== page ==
The fact that they will apparently freely update users is awesome and not to be taken for granted. I would only hope for users that the update is quick. For iDrive, the whole updating process is bungled. Even if there are feature updates, for iDrive you must pay for an update unless there is a service bulletin, and by paying you are paying for the time spent to update which may be about 125/hr (no joke), which may take at least half an hour of charged time, not to mention potentially one or two days of lost car time for an update to go through (sometimes it takes overnight to update and even then there may be issues and it may be redone). Thus, the time spent updating is another factor. If Microsoft gets this right, hopefully it shouldn't be the same ordeal, which I'm thinking because the SYNC software is probably only infotainment and the iDrive update may cover much more software in a car, that may be a big benefit for updates (e.g., some of the updates for iDrive have been noted to change responsiveness of the automatic transmission, which is part of the expansiveness of that system which may be a hindrance for updates).
      • 7 Years Ago
      sorry, onstar is not a "satellite service" is uses verizon phones built into every module to place calls to the onstar call center. the only times satellites would be used for onstar service is if verizon routes the call through satellite, and naturally, the gps data for the vehicle comes via satellite. other than that, onstar works in a similar fashion to SYNC, except with SYNC, the driver brings their own phone with their own phone number to the vehicle. with onstar, you get a new phone number because you have another phone.
      • 7 Years Ago
      Somehow the thought of relying on a Microsoft product to aid injured passengers is not the least bit comforting. Undoubtedly, Microsoft will be providing 911 operators with ambiguities such as "passenger with GPF", or "driver has blue screen of death". If Microsoft operating systems can't clearly communicate issues with the users (issues that shouldn't exist to begin with), how can they honestly be relied upon for life critical issues?

      The SYNC product and versatility is loooong overdue in vehicles. However, I'm hoping that other manufacturers wise up and go with a more stable and open source operating system such as Linux.

        • 7 Years Ago
        @Will

        Apple does not make their own computer hardware. I don't know where your getting that from. They get their processers from intel, their VGA cards from NVidia, etc. Sure there might be some parts that are made specifically for them, but they are no different then the parts that go into PCs. Same parts, same failure rates. In the end, it's just a computer.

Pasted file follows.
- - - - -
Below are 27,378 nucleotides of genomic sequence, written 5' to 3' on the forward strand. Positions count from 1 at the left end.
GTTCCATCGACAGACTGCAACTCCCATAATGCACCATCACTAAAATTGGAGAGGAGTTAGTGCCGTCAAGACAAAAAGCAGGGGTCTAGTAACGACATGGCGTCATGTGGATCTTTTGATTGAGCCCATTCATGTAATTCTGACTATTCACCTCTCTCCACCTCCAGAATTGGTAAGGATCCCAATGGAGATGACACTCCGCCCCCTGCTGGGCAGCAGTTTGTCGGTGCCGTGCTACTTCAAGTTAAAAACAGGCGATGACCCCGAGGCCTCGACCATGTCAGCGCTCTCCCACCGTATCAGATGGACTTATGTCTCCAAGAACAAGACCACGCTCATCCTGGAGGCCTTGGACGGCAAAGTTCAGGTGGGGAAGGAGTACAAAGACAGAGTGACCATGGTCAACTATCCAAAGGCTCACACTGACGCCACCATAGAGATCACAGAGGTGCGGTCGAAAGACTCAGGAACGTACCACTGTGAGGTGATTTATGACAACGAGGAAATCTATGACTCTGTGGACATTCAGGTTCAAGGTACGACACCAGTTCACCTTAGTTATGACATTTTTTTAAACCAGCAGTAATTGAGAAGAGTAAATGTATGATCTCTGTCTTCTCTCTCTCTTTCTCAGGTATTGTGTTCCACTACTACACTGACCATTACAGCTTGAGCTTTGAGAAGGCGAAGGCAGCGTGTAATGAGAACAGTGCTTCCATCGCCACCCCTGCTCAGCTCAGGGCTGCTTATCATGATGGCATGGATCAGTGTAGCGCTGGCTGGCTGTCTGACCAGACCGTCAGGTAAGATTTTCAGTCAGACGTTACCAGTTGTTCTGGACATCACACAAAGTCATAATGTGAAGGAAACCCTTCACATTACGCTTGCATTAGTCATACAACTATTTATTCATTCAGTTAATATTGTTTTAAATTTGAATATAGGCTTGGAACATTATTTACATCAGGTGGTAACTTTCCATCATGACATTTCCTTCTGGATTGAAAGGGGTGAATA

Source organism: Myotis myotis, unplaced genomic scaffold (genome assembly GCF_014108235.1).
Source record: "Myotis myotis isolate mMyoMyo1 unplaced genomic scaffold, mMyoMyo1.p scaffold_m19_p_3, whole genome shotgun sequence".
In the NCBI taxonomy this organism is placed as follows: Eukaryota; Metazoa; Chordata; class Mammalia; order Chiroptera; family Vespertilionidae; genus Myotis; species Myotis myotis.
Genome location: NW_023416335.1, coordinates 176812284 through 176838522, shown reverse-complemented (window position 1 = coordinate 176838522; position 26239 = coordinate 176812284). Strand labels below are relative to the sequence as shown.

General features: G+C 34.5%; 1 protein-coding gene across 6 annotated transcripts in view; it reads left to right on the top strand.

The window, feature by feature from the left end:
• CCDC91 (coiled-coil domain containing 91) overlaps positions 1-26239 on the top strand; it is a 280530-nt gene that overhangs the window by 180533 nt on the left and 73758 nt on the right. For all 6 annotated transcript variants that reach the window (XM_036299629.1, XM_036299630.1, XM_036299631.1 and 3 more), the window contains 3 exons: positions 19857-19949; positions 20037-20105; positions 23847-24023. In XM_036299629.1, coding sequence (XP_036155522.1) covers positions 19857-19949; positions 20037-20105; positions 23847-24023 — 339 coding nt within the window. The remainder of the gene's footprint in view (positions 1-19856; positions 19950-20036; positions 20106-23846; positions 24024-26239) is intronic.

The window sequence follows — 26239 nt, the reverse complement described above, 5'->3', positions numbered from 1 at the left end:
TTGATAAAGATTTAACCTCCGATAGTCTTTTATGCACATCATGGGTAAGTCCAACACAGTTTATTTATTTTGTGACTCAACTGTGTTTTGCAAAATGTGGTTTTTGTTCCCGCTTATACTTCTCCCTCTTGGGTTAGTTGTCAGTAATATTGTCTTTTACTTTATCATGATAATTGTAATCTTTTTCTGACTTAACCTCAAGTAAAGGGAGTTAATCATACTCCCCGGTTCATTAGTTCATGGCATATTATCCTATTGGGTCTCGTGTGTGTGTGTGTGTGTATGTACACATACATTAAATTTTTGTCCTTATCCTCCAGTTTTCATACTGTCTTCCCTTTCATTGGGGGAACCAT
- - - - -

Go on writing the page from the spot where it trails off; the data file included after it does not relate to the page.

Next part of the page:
Now OS's are a different story, but Microsoft bashing isn't getting anywhere.
        • 7 Years Ago
        Oh please. What would you rather have? An accident where you are too injured to move, or have been thrown from your vechicle, hoping that passers-by will see the accident and call 911? I'm not saying this is perfect, but it's better than nothing. This is a system that, while built on Windows code, is customized for this specific purpose. They did the same thing with Smartphones, and while you can argue which phone OS is better, the success of phones like the Blackjack show that they are good enough.
        • 7 Years Ago
        I think his point is that Apple controls their machines' hardware configurations -- limiting them to just a few.

        PCs tend to be found with lots of wacky configurations, which convolutes the software test matrix.
        • 7 Years Ago
        I was thinking the exact same thing. One company I would trust my life to is Glock. Microsoft isn't on the list.
        • 7 Years Ago
        Unless of course your point was the OS, well, then i just missed it.
        • 7 Years Ago
        Seriously?
        The system appears to work and be easy enough to use that car salesmen are capable of explaining it to car buyers. Why does that bother you so much?
        • 7 Years Ago
        hahahha! Nice.

        I'm sorry your 911 call has encountered an error and needs to restart. Click (?) here to notify Microsoft.
        • 7 Years Ago
        the problem with windows is that it has to be made to work on thousands of different platforms, many of which dont use any of the same hardware...it's bound to fail on some. this is why apple has stuck to making their own hardware. that's what makes this microsoft product better than windows, because it runs on the same hardware in every vehicle and eliminates the issues that Windows has
      • 7 Years Ago
      that would be nice...
      • 7 Years Ago
      If you've ever called 911 from a cell phone, you know it's kind of a joke. You can be on hold for 5-10 minutes. It's not like calling 911 from your home.
      • 7 Years Ago
      It's better than nothing, but hopefully users are reminded that it will only work if their cell phone isn't disabled in the crash.
      • 7 Years Ago
      Bet ITGuy works a mean rubrik's cube too! Pro MS or MAC is in the eye of the beholder. Functionality and utility are key. Scott makes a valid point. Unfortunately, tech support on the user end for those who work the applications day in, day out is nill; change management is not carefully implemented and frustration flares.
      • 7 Years Ago
      Found On Road Dead has a whole new meaning.